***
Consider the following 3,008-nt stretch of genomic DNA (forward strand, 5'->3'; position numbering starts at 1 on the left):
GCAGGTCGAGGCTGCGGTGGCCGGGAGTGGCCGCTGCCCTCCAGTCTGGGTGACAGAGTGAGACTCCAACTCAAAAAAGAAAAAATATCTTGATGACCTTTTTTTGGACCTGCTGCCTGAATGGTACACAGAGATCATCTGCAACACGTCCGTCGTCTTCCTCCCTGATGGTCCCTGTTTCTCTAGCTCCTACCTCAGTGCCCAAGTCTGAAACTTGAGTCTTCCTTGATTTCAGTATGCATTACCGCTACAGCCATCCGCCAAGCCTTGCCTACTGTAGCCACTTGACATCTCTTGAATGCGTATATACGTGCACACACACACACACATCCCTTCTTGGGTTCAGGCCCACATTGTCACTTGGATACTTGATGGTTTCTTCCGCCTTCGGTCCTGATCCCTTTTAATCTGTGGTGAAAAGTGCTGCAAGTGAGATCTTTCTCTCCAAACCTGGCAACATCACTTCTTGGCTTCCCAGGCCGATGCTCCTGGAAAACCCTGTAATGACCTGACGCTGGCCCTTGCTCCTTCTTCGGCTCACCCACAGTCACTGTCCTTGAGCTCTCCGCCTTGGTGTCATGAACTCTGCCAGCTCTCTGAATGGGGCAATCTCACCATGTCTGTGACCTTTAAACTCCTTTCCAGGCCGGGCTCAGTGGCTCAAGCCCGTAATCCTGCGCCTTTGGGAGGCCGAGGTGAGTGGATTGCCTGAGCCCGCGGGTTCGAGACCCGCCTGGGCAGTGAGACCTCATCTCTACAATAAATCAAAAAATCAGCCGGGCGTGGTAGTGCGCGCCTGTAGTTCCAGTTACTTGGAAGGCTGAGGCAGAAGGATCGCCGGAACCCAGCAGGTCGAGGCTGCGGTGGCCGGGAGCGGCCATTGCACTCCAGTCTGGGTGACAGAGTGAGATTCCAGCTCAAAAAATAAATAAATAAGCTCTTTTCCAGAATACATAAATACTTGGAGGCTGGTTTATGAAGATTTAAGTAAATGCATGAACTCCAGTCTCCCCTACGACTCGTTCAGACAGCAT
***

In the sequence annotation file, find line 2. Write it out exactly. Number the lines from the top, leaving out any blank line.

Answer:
GCAGGTCGAGGCTGCGGTGGCCGGGAGTGGCCGCTGCCCTCCAGTCTGGGTGACAGAGTGAGACTCCAACTCAAAAAAGAAAAAATATCTTGATGACCTTTTTTTGGACCTGCTGCCTGAATGGTACACAGAGATCATCTGCAACACGTCCGTCGTCTTCCTCCCTGATGGTCCCTGTTTCTCTAGCTCCTACCTCAGTGCCCAAGTCTGAAACTTGAGTCTTCCTTGATTTCAGTATGCATTACCGCTACAGCCATCCGCCAAGCCTTGCCTACTGTAGCCACTTGACATCTCTTGAATGCGTATATACGTGCACACACACACACACATCCCTTCTTGGGTTCAGGCCCACATTGTCACTTGGATACTTGATGGTTTCTTCCGCCTTCGGTCCTGATCCCTTTTAATCTGTGGTGAAAAGTGCTGCAAGTGAGATCTTTCTCTCCAAACCTGGCAACATCACTTCTTGGCTTCCCAGGCCGATGCTCCTGGAAAACCCTGTAATGACCTGACGCTGGCCCTTGCTCCTTCTTCGGCTCACCCACAGTCACTGTCCTTGAGCTCTCCGCCTTGGTGTCATGAACTCTGCCAGCTCTCTGAATGGGGCAATCTCACCATGTCTGTGACCTTTAAACTCCTTTCCAGGCCGGGCTCAGTGGCTCAAGCCCGTAATCCTGCGCCTTTGGGAGGCCGAGGTGAGTGGATTGCCTGAGCCCGCGGGTTCGAGACCCGCCTGGGCAGTGAGACCTCATCTCTACAATAAATCAAAAAATCAGCCGGGCGTGGTAGTGCGCGCCTGTAGTTCCAGTTACTTGGAAGGCTGAGGCAGAAGGATCGCCGGAACCCAGCAGGTCGAGGCTGCGGTGGCCGGGAGCGGCCATTGCACTCCAGTCTGGGTGACAGAGTGAGATTCCAGCTCAAAAAATAAATAAATAAGCTCTTTTCCAGAATACATAAATACTTGGAGGCTGGTTTATGAAGATTTAAGTAAATGCATGAACTCCAGTCTCCCCTACGACTCGTTCAGACAGCAT